Wednesday, October 21, 2020

Adam Simmons, Jean Poole. Zatoczka, Tribute to Komeda


Krzysztof Komeda (1931-1969) was a remarkable composer, pianist and bandleader who made his mark in film scores for Rosemary's Baby and other Polanski titles. But for those who know he was also an influential jazz presence in Poland in the '60s, a pioneer in Eruo-Jazz Modernity. If you ever heard his jazz albums recorded for Muza you know what I mean. But regardless whether you know those are not there is now a nice tribute album out entitled  Zatoczka (Creek)  (Fat Rain FAT021) by the Adam Simmons Creative Music Ensemble, aka Jean Poole.

The album was arranged by Simmons, who plays tenor and soprano in the ensemble, which in turn consists of Simmons and six instrumentalists plus for the project the guest wordless vocals of Deborah Kayser and the piano of Tony Gould.

The program features some 11 Komeda classics, plus three short interludes by Simmons that serve to connect the dots in terms of musical mood. 

Komeda's pieces here as in general feature original, stunning Polish-rooted melodies with harmonic subtleties. The arrangements bring out the ringing or softening clarity of each very well.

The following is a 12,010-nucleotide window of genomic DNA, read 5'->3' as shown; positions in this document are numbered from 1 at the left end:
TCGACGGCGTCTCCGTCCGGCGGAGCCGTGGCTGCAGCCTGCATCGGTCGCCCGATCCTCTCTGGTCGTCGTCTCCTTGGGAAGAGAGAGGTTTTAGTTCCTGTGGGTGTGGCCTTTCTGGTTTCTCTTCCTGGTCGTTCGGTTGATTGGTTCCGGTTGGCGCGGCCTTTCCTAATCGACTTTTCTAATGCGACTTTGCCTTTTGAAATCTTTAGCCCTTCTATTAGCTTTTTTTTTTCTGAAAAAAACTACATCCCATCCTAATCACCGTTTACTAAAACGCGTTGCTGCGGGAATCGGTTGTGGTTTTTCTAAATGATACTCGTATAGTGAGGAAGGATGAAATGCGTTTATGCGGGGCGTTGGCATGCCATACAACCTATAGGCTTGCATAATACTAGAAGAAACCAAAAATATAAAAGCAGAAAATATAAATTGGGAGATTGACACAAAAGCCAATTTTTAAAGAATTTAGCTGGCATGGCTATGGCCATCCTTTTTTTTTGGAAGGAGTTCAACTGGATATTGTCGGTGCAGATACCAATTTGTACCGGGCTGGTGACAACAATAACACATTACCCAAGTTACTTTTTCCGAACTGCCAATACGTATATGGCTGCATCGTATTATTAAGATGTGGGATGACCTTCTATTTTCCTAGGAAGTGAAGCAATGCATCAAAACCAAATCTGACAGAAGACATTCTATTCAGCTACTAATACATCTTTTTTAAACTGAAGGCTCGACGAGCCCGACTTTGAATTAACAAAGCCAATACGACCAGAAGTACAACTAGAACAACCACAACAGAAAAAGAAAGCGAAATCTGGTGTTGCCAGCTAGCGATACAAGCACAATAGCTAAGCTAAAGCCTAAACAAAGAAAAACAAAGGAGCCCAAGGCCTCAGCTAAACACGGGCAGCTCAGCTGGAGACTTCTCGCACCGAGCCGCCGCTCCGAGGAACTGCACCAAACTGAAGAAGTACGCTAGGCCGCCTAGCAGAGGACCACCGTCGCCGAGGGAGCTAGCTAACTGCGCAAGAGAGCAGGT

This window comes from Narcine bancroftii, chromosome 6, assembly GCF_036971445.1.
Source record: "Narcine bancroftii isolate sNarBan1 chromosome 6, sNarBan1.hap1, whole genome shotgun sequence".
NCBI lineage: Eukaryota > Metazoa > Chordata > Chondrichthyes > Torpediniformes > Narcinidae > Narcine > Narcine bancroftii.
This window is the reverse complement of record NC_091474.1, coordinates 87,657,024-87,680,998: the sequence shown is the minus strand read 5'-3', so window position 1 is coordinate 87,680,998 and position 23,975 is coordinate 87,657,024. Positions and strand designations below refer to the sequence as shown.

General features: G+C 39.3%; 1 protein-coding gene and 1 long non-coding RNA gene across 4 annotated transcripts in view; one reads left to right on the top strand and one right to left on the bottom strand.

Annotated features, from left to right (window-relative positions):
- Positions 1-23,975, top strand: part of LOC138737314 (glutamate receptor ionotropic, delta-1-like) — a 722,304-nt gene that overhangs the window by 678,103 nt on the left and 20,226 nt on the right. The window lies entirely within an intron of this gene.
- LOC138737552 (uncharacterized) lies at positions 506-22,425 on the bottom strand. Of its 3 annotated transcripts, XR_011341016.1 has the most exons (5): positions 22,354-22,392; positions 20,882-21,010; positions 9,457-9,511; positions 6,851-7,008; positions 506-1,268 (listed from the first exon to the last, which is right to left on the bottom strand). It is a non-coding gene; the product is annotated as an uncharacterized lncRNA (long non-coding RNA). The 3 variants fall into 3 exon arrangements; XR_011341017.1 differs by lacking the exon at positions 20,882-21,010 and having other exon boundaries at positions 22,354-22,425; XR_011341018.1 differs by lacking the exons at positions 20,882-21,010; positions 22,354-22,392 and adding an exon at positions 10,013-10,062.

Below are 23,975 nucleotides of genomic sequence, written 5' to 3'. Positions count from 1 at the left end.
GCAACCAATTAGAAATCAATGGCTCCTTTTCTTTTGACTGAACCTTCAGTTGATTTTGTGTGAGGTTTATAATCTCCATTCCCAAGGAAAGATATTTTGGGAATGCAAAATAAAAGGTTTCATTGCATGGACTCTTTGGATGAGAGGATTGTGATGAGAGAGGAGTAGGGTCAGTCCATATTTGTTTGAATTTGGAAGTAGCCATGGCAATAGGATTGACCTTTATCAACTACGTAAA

The ensemble handles all quite readily and shows off the sophisticated, sympathetic arrangements nicely. The rhythm section of Howard Cairns on bass and Niko Schauble on drums consistently and freely swing the music with a good feeling. Simmons' sax work and Nat Grant on vibes are quite worth hearing as they invent well within the Komedan style set. Gavin Cornish on trumpet also has some nice solo moments.

If you do not have Komeda's 1966 album on Muza, Astigmatic, you no doubt might want to find it if you can. In any event this tribute covers a lot of excellent music and does it full justice so good for that. I recommend this one as a good bead on Komeda and so also an aspect of Euro-Jazz that deserves more attention than it has been getting lately. Listen!

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